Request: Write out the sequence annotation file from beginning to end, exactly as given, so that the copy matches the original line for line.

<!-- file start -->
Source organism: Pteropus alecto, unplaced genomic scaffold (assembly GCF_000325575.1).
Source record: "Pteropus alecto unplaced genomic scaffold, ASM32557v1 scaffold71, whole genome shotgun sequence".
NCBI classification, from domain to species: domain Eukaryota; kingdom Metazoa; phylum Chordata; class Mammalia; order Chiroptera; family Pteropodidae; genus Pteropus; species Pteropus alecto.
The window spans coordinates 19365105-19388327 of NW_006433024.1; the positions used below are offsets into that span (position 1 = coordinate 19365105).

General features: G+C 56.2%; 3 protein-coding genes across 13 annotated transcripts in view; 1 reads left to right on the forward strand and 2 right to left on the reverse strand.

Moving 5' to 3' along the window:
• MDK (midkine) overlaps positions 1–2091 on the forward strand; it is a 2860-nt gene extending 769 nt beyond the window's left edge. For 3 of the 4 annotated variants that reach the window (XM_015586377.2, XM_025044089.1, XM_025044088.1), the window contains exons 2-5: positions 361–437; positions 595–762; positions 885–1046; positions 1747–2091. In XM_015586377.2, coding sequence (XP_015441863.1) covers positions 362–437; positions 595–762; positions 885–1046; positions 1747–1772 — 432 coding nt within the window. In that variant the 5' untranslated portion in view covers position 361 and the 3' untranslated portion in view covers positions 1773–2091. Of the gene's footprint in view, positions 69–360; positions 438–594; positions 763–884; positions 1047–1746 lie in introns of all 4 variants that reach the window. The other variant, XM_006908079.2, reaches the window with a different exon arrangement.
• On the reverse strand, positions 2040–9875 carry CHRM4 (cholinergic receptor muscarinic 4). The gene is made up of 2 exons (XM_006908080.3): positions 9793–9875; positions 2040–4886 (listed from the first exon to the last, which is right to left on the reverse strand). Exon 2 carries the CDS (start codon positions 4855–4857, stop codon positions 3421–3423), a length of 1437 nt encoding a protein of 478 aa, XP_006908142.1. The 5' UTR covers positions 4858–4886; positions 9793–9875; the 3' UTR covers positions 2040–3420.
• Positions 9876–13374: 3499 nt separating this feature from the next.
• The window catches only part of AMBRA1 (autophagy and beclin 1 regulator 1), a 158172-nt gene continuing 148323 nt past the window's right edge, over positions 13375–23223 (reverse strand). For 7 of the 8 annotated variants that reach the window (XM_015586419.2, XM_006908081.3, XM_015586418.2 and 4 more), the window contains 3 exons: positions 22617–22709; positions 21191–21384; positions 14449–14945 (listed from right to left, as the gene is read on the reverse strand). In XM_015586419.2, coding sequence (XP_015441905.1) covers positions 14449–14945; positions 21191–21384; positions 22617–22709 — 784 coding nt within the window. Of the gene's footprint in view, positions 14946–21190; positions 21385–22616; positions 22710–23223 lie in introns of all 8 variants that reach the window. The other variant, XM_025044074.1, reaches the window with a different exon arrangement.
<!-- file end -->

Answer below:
Source organism: Pteropus alecto, unplaced genomic scaffold (assembly GCF_000325575.1).
Source record: "Pteropus alecto unplaced genomic scaffold, ASM32557v1 scaffold71, whole genome shotgun sequence".
NCBI classification, from domain to species: domain Eukaryota; kingdom Metazoa; phylum Chordata; class Mammalia; order Chiroptera; family Pteropodidae; genus Pteropus; species Pteropus alecto.
The window spans coordinates 19365105-19388327 of NW_006433024.1; the positions used below are offsets into that span (position 1 = coordinate 19365105).

General features: G+C 56.2%; 3 protein-coding genes across 13 annotated transcripts in view; 1 reads left to right on the forward strand and 2 right to left on the reverse strand.

Moving 5' to 3' along the window:
• MDK (midkine) overlaps positions 1–2091 on the forward strand; it is a 2860-nt gene extending 769 nt beyond the window's left edge. For 3 of the 4 annotated variants that reach the window (XM_015586377.2, XM_025044089.1, XM_025044088.1), the window contains exons 2-5: positions 361–437; positions 595–762; positions 885–1046; positions 1747–2091. In XM_015586377.2, coding sequence (XP_015441863.1) covers positions 362–437; positions 595–762; positions 885–1046; positions 1747–1772 — 432 coding nt within the window. In that variant the 5' untranslated portion in view covers position 361 and the 3' untranslated portion in view covers positions 1773–2091. Of the gene's footprint in view, positions 69–360; positions 438–594; positions 763–884; positions 1047–1746 lie in introns of all 4 variants that reach the window. The other variant, XM_006908079.2, reaches the window with a different exon arrangement.
• On the reverse strand, positions 2040–9875 carry CHRM4 (cholinergic receptor muscarinic 4). The gene is made up of 2 exons (XM_006908080.3): positions 9793–9875; positions 2040–4886 (listed from the first exon to the last, which is right to left on the reverse strand). Exon 2 carries the CDS (start codon positions 4855–4857, stop codon positions 3421–3423), a length of 1437 nt encoding a protein of 478 aa, XP_006908142.1. The 5' UTR covers positions 4858–4886; positions 9793–9875; the 3' UTR covers positions 2040–3420.
• Positions 9876–13374: 3499 nt separating this feature from the next.
• The window catches only part of AMBRA1 (autophagy and beclin 1 regulator 1), a 158172-nt gene continuing 148323 nt past the window's right edge, over positions 13375–23223 (reverse strand). For 7 of the 8 annotated variants that reach the window (XM_015586419.2, XM_006908081.3, XM_015586418.2 and 4 more), the window contains 3 exons: positions 22617–22709; positions 21191–21384; positions 14449–14945 (listed from right to left, as the gene is read on the reverse strand). In XM_015586419.2, coding sequence (XP_015441905.1) covers positions 14449–14945; positions 21191–21384; positions 22617–22709 — 784 coding nt within the window. Of the gene's footprint in view, positions 14946–21190; positions 21385–22616; positions 22710–23223 lie in introns of all 8 variants that reach the window. The other variant, XM_025044074.1, reaches the window with a different exon arrangement.